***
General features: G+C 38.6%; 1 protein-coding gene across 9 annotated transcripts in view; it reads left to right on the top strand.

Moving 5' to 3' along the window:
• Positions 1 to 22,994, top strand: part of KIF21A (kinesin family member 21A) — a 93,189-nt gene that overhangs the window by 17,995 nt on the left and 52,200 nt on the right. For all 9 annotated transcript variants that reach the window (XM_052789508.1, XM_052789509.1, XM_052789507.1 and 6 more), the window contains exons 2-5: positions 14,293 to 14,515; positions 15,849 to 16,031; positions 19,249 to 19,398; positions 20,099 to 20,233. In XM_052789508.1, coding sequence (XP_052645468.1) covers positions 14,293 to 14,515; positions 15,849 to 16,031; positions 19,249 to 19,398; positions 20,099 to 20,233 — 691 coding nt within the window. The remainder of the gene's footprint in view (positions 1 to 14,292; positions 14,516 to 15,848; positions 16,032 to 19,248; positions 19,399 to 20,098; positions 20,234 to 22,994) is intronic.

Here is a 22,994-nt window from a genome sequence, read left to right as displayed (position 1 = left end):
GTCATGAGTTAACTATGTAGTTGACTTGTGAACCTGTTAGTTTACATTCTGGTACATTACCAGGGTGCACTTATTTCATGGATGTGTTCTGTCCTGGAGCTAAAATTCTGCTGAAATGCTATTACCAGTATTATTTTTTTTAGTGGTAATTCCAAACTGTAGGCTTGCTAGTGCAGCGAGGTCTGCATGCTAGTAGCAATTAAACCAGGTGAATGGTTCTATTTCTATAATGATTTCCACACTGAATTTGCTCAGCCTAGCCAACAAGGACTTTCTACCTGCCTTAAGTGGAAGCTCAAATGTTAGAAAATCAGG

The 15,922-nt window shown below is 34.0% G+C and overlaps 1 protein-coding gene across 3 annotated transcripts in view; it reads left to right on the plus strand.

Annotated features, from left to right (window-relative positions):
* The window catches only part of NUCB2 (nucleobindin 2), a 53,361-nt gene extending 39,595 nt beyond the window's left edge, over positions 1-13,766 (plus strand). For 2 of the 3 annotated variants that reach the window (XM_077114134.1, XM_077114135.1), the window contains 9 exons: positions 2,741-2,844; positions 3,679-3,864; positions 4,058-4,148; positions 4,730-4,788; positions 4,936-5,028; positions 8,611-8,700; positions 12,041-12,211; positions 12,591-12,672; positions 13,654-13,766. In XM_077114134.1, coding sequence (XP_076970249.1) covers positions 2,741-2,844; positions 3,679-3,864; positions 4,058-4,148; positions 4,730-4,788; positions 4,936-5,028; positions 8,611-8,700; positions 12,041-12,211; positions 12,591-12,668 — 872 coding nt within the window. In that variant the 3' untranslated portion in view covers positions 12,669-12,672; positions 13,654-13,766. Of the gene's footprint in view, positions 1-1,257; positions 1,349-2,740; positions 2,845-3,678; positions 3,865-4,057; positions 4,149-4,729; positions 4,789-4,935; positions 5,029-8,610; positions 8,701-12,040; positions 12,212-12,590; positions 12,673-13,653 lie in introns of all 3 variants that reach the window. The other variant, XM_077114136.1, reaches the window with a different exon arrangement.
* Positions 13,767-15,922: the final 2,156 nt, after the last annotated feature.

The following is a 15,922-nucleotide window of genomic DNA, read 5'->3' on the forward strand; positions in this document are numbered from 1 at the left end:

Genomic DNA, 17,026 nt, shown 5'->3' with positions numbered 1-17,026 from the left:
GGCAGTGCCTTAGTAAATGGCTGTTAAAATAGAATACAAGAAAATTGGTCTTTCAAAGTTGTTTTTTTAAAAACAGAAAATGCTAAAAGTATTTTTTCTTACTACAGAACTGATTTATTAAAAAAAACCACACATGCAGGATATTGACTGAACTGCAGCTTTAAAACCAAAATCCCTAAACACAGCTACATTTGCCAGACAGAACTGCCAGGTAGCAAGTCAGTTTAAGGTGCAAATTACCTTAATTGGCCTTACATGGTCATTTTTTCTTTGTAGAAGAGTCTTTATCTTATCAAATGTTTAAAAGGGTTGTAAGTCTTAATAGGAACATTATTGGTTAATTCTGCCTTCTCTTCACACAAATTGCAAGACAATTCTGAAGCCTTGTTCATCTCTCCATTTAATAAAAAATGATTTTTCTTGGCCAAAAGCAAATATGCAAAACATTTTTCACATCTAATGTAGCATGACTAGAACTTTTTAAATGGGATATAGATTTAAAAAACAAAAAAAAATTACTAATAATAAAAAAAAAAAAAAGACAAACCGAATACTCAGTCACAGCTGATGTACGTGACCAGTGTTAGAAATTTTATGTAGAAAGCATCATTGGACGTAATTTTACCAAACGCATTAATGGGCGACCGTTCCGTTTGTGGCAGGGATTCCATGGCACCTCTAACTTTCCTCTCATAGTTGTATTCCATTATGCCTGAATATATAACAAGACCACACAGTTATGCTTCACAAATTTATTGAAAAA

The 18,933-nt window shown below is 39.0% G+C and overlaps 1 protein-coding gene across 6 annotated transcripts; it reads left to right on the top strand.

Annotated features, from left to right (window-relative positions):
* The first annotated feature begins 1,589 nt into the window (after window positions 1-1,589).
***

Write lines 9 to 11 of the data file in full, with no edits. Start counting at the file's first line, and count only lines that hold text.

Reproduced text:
* Positions 13,767-15,922: the final 2,156 nt, after the last annotated feature.

The following is a 15,922-nucleotide window of genomic DNA, read 5'->3' on the forward strand; positions in this document are numbered from 1 at the left end:

Genomic DNA, 17,026 nt, shown 5'->3' with positions numbered 1-17,026 from the left: